During this same conversation, Colleen – a Nevada alum – asked if we’d be interested in stealing away Nevada coach Brian Polian to be Chuck’s replacement. If the last name sounds familiar, it should. He is Bill’s son. He was also on staff at Stanford – special teams and recruiting coordinator – when a certain current Colts QB was taking snaps there. There are some similarities between Polian and Pagano. Both were fairly successful as assistant coaches before getting their first head coaching jobs with their current teams. Polian was given the job by an outgoing AD, and Pagano was not hired by Ryan Grigson. Both have teams who are achieving below what fans want to see.
I think we’ll pass, but it would be somewhat amusing to see Jim Irsay hit the trifecta by firing three different Polian’s in one lifetime.
Q: Fans from the UK are coming in for the Chiefs game. What should they expect? – Jodi via text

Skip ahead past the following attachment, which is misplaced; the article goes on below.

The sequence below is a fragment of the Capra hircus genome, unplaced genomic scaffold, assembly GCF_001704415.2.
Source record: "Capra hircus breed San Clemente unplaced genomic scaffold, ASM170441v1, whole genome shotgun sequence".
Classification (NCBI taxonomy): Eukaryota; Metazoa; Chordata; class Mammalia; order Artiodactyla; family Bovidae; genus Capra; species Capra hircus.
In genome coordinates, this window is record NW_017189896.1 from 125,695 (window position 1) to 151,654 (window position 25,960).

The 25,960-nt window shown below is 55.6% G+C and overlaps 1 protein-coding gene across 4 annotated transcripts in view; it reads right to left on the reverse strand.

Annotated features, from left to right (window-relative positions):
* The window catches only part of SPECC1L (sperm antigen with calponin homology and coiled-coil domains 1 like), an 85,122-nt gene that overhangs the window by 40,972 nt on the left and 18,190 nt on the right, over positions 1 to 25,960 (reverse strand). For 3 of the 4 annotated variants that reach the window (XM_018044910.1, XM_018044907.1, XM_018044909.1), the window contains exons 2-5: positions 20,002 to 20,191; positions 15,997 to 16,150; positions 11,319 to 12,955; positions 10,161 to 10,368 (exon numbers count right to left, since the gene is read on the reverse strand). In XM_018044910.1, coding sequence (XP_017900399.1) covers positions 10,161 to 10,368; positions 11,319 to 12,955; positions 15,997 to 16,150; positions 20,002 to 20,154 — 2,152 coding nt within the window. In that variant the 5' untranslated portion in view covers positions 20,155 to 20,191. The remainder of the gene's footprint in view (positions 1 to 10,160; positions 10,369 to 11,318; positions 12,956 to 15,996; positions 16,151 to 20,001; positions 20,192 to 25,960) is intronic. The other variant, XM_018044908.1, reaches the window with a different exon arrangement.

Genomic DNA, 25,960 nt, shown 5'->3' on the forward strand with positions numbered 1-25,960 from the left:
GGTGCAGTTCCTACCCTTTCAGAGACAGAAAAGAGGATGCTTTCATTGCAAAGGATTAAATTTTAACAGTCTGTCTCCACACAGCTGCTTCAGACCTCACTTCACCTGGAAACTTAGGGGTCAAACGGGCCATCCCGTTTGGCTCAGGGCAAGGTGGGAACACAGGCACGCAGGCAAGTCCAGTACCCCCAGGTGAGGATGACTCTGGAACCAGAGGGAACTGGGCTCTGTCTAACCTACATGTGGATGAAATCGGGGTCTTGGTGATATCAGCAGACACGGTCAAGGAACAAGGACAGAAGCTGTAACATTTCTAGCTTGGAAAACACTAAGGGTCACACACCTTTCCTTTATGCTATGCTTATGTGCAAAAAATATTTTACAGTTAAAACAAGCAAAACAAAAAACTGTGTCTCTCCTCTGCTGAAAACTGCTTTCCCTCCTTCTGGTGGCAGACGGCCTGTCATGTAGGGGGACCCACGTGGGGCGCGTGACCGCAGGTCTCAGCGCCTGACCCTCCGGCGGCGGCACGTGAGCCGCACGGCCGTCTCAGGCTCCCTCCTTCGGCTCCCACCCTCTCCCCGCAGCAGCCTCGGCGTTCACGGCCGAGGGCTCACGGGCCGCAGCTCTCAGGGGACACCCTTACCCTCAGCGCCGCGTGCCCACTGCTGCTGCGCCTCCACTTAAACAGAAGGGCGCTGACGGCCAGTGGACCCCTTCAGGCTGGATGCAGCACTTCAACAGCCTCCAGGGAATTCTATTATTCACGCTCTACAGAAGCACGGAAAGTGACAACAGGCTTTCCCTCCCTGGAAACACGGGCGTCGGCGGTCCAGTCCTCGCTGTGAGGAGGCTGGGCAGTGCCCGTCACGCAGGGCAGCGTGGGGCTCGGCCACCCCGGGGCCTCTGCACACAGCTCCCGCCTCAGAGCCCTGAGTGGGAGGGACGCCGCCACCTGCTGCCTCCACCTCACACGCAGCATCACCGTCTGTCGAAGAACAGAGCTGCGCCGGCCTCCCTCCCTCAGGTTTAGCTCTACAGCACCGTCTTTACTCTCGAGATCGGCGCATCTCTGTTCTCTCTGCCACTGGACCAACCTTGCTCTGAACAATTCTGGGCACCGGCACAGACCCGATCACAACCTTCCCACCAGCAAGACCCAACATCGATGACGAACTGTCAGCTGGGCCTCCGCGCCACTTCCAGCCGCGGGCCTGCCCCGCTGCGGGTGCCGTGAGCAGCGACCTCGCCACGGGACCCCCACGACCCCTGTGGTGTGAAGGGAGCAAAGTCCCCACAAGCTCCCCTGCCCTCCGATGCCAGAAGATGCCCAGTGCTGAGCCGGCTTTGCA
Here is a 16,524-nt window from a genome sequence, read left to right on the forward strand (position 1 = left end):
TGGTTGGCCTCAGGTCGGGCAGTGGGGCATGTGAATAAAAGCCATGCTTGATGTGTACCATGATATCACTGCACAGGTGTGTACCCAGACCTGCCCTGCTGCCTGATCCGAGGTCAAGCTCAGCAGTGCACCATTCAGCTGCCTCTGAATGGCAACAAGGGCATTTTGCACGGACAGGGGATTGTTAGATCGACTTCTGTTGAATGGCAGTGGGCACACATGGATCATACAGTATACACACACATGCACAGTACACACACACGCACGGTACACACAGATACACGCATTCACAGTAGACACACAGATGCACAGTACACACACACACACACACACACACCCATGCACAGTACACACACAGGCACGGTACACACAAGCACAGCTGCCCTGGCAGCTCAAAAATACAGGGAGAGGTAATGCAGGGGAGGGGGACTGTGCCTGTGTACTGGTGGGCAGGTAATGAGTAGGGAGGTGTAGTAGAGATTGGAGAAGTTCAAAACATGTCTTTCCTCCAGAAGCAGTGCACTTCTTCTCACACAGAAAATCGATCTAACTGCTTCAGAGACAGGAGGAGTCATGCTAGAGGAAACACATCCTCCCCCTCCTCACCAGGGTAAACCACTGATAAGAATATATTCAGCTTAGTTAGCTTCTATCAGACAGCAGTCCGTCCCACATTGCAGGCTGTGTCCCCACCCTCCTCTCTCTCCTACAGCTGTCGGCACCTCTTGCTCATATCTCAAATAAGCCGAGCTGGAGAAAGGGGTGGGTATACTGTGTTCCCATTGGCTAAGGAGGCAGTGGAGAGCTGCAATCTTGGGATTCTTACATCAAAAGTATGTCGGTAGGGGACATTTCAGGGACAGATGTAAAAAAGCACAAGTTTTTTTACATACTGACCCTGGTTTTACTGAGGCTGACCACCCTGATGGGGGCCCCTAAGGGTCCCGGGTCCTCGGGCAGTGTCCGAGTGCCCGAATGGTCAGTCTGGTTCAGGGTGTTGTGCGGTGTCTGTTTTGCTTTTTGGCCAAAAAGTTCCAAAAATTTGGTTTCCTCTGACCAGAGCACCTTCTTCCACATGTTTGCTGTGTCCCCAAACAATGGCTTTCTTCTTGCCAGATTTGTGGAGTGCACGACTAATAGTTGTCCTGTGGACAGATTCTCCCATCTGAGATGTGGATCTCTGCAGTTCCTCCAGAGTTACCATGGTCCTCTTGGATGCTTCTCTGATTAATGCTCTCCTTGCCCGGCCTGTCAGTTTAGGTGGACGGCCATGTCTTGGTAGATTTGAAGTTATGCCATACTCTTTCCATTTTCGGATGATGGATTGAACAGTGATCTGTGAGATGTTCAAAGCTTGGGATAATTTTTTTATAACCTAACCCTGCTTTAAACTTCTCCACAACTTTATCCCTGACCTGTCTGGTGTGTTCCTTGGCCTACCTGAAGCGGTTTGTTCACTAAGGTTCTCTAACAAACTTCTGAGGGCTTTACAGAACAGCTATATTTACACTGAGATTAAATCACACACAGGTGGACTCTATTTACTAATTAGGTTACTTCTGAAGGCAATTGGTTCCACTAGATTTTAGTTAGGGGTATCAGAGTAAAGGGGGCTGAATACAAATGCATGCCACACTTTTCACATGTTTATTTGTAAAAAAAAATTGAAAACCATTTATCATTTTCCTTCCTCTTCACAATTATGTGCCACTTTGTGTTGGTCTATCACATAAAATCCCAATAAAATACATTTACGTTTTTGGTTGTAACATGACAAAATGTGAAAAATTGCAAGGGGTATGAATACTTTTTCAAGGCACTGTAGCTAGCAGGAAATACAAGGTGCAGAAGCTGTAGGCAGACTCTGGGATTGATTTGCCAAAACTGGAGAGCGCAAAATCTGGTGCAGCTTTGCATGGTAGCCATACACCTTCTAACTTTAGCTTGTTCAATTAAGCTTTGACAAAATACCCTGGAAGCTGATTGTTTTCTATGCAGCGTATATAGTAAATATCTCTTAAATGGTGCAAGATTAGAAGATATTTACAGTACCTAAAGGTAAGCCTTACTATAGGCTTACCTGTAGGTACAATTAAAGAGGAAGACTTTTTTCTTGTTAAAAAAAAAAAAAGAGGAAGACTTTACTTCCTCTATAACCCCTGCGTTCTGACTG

Oh no. Are you serious? You mean the same people who caused the team to lose to Jacksonville because the Colts were stupid enough to agree to play in London? No, I will not allow this. Just kidding. Mostly.
What should they expect? Well, I guess it depends on whether you mean Indy or the game itself. How about a bit of both?
1- Overweight people. I don’t mean to sound rude. There’s nothing wrong with overweight people, and being overweight doesn’t determine ones worth as a person. I’m merely saying Indiana is one of the fattest states in the union, so you will see some.
2- Good food and drink. This is also why reason #1 is where it is. There are a plethora of places not far from the stadium where you can indulge yourself mightily. I’m not sure I trust Jodi to take you to the right places, but the places are there. While I don’t know if this is the first visit to Indy for the people in question, I do think every fan should visit the Colts Grille on their first visit. Have a beer or two, and make sure if you’re a guy that you make use of the restrooms. Disclaimer: Flip flops or sandals should not be worn if one does in fact visit the restroom. You’re just going to have to trust me on this.
3- Ladies. There will be no shortage of them to take a gander at, unless, as expected, Jodi takes you to the wrong places. Even then you may still get lucky.